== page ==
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Study Indicates Auto-Antibodies Contribute To Destruction Of Nerve Fibers Myelin Sheath, The Hallmark Of Multiple Sclerosis

Date:
February 2, 1999
Source:
University Of California, San Francisco
Summary:
Researchers have discovered that the bodys own antibodies, in recent years considered minor, perhaps even inconsequential, culprits in the development of multiple sclerosis, actually play a direct role in the development of the disease.

Researchers have discovered that the bodys own antibodies, in recent years considered minor, perhaps even inconsequential, culprits in the development of multiple sclerosis, actually play a direct role in the development of the disease.

The study, published in the February issue of Nature Medicine, was conducted by UC San Francisco scientists, in collaboration with investigators at the Albert Einstein College of Medicine in New York City.

The finding suggests that the suspicion of blame, currently resting on the immune systems T cells, which produce such chemical weapons as cytokines, should extend to B cells, which produce antibodies. It also suggests a possible new target for drug therapy for the intermittent, generally progressive neurologic disorder that remains elusive to wholly successful treatment.

The researchers conducted their study on brain tissue taken from patients with multiple sclerosis, as well as animals with a disease model resembling multiple sclerosis, called experimental allergic encephalomyelitis (EAE). And in this investigation they determined that in active lesions an antibody directly contributes to the destruction of myelin, a membranous sheath with highly organized structure that surrounds the communication wires, or axons, between nerve cells in the brain and whose destruction is characteristic of multiple sclerosis.

We determined that these antibodies were bound to their target in myelin as the membrane was in the process of being disintegrated, said the lead author of the study, Claude Genain, MD, an assistant professor of neurology at UCSF. This is direct evidence that the antibody plays an integral role in the formation of the ruptured myelin sheath.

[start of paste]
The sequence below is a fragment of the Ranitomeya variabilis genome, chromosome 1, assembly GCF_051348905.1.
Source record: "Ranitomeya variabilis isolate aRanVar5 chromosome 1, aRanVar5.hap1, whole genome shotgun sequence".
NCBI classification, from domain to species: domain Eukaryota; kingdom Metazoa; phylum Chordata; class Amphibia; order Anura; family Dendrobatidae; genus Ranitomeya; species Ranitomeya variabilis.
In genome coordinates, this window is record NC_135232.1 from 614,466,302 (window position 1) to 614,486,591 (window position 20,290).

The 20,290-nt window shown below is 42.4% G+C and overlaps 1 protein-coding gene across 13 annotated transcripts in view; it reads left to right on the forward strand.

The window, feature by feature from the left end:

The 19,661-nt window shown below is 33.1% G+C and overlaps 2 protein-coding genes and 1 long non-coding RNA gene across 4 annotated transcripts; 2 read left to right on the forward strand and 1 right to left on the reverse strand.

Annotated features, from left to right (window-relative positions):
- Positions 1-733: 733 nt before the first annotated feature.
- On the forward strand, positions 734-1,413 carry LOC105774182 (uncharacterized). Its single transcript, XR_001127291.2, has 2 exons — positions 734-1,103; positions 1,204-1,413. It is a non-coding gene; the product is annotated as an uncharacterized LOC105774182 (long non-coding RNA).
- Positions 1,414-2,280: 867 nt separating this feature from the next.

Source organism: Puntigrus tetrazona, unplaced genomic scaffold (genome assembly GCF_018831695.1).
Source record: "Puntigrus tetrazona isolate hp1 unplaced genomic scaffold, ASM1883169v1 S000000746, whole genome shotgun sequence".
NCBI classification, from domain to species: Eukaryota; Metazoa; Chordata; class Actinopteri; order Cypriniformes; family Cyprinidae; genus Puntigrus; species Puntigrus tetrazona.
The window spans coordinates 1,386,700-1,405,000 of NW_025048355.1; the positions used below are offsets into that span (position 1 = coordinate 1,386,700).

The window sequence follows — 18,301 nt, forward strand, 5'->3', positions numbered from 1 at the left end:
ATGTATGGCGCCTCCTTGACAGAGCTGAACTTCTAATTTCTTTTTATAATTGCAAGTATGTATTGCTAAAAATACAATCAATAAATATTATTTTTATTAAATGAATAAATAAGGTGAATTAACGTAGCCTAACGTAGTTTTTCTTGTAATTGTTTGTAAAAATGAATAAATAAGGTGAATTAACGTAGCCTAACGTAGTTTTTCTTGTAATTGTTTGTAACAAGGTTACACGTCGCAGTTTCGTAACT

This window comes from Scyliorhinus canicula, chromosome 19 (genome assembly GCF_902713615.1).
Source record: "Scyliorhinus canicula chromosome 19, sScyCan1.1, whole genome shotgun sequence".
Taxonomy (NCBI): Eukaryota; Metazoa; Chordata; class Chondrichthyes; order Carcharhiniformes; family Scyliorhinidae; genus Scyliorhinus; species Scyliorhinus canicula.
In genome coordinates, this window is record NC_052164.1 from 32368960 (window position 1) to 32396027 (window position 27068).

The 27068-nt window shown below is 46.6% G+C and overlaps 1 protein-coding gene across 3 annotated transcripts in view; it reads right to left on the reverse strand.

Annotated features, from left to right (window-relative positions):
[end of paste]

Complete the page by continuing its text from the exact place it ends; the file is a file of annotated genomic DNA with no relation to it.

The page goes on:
Researchers have long suspected that multiple sclerosis is an auto, or self, immune disease, in which the bodys own immune system turns against specific targets, or antigens, in tissues of the body. (Under normal conditions, the immune system targets foreign antigens, or invaders, such as bacteria or virus, which are usually excluded from the brain compartment.) But teasing out the role and relative contributions of the various, and often intertwined components of the immune system-T cells, B cells and macrophages being the key players--has been daunting.

For the last decade, scientists have focused on the role played by auto-reactive T cells, as studies on EAE have demonstrated that T cells sensitized against myelin protein antigens in the sheath can trigger the immune attack on the brain.

But researchers have not been able to identify the antigen targets of T cell attack in multiple sclerosis itself and the actual molecular mechanisms implicated in myelin damage have remained uncertain.

In recent work, the UCSF/Einstein team has studied an EAE model in which the way myelin is destroyed is identical to the process that occurs in expanding lesions of multiple sclerosis. In this work, they determined that myelin destruction occurred only in the presence of both auto-reactive T cells and auto-reactive B cell antibodies directed against a minor protein of myelin called myelin oligodendrocyte glycoprotein (MOG).

Thus, in the current study, the team was prompted to reconsider the role of B cells and the antibodies they produce, which were generally discounted years ago. A senior author of the study, Cedric Raine, PhD, DSc, professor of neurology, neuroscience and pathology at the Albert Einstein College of Medicine, was a pioneer in investigating the antibody theory during the late 1960s.

Thirty years ago, we suspected antibodies played a role, but we lacked the technology to show it, said Raine. The significance here is that for the first time weve been able to localize antibodies to the myelin sheath and to demonstrate their involvement in myelin breakdown.

The researchers detected MOG antibody, highlighted with a gold-labeled chemical tag for tracing purposes, in brain tissue obtained from patients during active phases of multiple sclerosis, where it appeared to be bound to the MOG antigen on the surface of myelin as the sheath was being destroyed.

These findings directly identified MOG-specific antibodies in actively demyelinating lesions of multiple sclerosis, indicating that these auto-antibodies play an integral part in the formation of vesiculated, disrupted myelin sheaths, said Raine.

Such direct evidence for the role of antibodies in myelin damage has never been shown, said Genain. Weve identified one antibody in EAE. Our study also shows that there are probably others, too.